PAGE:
• Communidad Orgullo GLBT Tijuana and Greater Palm Springs Pride jointly announced on May 27, 2011, that human rights activist and board member of Palm Springs Pride Ron deHarte would be the international grand marshal of the 2011 Marcha de Orgullo GLBT Tijuana, in Tijuana, Baja California Mexico.

  • The International Prime Timers organization held its national conference in Palm Springs during Pride weekend.


  • Desert Hot Springs High School Marching Band appears for the first time in the annual Pride Parade.

  • Greater Palm Springs Pride is recognized as the Organization of the Year by the Desert Business Association.

  • Greater Palm Springs Pride represented the Coachella Valley in the San Diego Pride parade on July 21 and debuted several new 20-foot-tall character balloons, including same-sex couples Adel and Eve and Adam and Steve. The custom-designed giant balloons were featured in the parade to draw attention to equal rights and the freedom to marry for all individuals.

  • Greater Palm Springs Pride hosted a portion of the Carter-Johnson Leather Library at the November 3 & 4 Pride Festival. The collection was on display as part of the Fetish in the Outfield leather area within the festival. The Carter-Johnson Leather Library, a huge traveling exhibit containing more than 10,000 items, includes artwork, books, DVDs, magazines, newsletters, newspapers, pamphlets, photographs, club and event pins, posters, and other materials that explore the world of alternative sexuality going back to the 1700s.


  • The Pride Festival is held for the last time in Sunrise Stadium.

  • The 25th Anniversary AIDS Walk is part of the annual Pride Parade.

  • LGBT Center of the Desert presents Center Stage, a benefit concert with a special guest emcee at the Palm Springs Convention Center on Thursday, October 31, 2013. This was the first time The Center held its annual fundraiser during the annual Pride week celebration.


  • The City of Palm Springs approves closing Palm Canyon Dr. for two days to accommodate the Pride Festival’s move to downtown Palm Springs. The Festival takes place on Palm Canyon Dr from Amado to Baristo and on Tahquitz and Arenas Rd between Indian Canyon and Belardo. The Festival's main stage is on Arenas Rd between Calle Encilia and Indian Canyon.

  • The Pride Parade route is changed to accommodate the Pride Festival’s move to Palm Canyon Dr. and the street closure becomes the largest closure in the city’s history. The Pride Parade steps off at Tachevah and travels south to Amado.


  • November 1, George and Chris Zander are attacked after leaving Arenas Rd. (George Zander later dies on December 10, 2015).

  • Palm Springs Pride was named “Best 11 Gay Pride Festival Trips on the Planet” by Jetsetter Magazine in 2015.

  • Data from attendees participating in official events, including the Pride Festival and Pride Parade, reveals that the 2015 human rights and cultural tourism celebration generated over $22 million of organization and audience expenditures in the region. The impact increased from $20 million in 2014.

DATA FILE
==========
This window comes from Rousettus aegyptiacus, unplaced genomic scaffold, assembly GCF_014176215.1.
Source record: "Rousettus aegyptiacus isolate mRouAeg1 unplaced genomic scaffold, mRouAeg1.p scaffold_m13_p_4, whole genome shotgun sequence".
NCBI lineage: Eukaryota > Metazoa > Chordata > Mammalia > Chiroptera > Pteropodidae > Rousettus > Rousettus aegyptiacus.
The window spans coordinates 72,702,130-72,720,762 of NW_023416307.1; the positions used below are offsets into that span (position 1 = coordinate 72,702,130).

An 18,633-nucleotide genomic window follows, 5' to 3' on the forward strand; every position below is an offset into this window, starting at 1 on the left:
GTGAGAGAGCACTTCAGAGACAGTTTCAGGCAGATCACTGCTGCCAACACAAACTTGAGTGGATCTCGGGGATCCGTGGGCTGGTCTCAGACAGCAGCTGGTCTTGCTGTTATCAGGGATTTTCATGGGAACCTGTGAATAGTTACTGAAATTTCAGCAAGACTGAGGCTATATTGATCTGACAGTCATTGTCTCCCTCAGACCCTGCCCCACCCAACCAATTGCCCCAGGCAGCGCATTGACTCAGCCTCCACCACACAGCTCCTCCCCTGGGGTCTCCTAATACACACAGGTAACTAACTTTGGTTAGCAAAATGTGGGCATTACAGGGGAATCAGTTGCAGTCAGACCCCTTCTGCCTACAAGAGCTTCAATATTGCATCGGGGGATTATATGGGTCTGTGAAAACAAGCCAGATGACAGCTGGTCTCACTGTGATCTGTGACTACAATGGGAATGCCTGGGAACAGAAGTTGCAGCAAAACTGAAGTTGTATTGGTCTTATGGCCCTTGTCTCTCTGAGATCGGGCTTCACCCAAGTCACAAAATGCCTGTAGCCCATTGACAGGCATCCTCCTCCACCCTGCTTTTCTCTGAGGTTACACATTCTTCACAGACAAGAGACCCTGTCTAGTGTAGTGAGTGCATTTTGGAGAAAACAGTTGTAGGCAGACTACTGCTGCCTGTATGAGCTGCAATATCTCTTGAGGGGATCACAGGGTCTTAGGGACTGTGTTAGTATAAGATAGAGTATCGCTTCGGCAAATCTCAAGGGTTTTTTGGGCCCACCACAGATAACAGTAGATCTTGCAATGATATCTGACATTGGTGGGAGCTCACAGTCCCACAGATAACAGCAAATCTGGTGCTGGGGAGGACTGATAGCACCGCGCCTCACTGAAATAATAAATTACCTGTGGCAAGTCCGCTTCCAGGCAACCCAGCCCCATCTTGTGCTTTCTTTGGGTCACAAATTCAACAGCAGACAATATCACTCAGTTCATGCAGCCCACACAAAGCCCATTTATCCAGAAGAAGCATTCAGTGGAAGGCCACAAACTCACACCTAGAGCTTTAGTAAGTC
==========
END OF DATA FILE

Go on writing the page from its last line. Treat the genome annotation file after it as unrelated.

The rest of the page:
• Greater Palm Springs Pride announces a $20,461 donation from the Pride Youth Fund to GSA Clubs of Coachella Valley. The funds are intended to assist students and school advisors at the grassroots level and include $7,500 in grants for 15 GSAs to support programs and activities of their choosing.

  • The first Dyke March and Rally occurs with 300 participants gathering at the Convention Center and marching to Palm Canyon and then down to Arenas Rd.

  • 2015 Desert Business Association named Ron deHarte, President of Palm Springs Pride, the Outstanding Community Service Leader.

  • Palm Springs Pride events grew significantly in 2014 and 2015, becoming the largest California Pride Festival south of San Francisco. Attendance increased from 15,000 to over 100,000.


  • Celebrating the 30th anniversary of Pride in the Coachella Valley, the Pride Parade will have 175 contingents and honor the fallen who lost their lives in the deadliest incident of violence against LGBTQ people in U.S. history. Highlighting anti-LGBT violence and paying tribute to the 49 victims of the Pulse nightclub massacre in Orlando, Fla., marchers from Palm Springs’ lesbian, gay, bisexual, transgender, and allied communities will carry signs with names and pictures of each victim lost in the June 12 Pulse nightclub shooting.

  • The largest marching band to ever appear in a Pride parade appears in the Palm Springs Pride Parade with 350 members from the International Lesbian and Gay Band Association. The association held its annual conference in Palm Springs on Pride weekend.

  • named Palm Springs Pride one of the top 10 must-travel to Prides on May 16, 2016.

  • Palm Springs Pride was named to the top 14 must-visit Pride Festivals in the World list by Holiday Lettings, a TripAdvisor company out of the UK. According to Holiday Lettings, we are thrilled to announce that based on industry research and traveler feedback, we’ve created a list of the fourteen most loved and most talked about pride festivals worldwide and the Greater Palm Springs Pride has been recognized on our list, 14 Must-Visit Pride Festivals Worldwide! (August 3, 2016).


  • Palm Springs Pride events continued to be the largest free California Pride Festival south of San Francisco. Attendance at all official events increased to 140,000.

  • Annual Pride events have a $24,000,000 economic impact

  • Palm Springs elects the first all-LGBT City Council and third consecutive gay Mayor.


  • LGBT Veterans Memorial in Desert Memorial Park, Cathedral City, dedicated as the official California State LGBTQ Veterans Memorial.


  • Palm Springs Pride in-person events were canceled due to COVID-19 restrictions. A custom 30’ x 50’ rainbow flag for Palm Springs Pride was raised 175’ in front of Palm Springs City Hall. This was the first time a rainbow flag was raised at city hall.


At the annual LGBTQ Town Hall organized by the Police Chief’s LGBTQ Advisory Committee, Palm Springs Police

Chief Bryan Reyes apologizes for the police department’s role in the June 2009 sting operations in Warm Sands.


Archie “Bud” Smith, the longest-serving Palm Springs Pride Production team volunteer and oldest volunteer, passed away on May 28, 2021. He was the backbone of the operations team for 21 years.

Pride Parade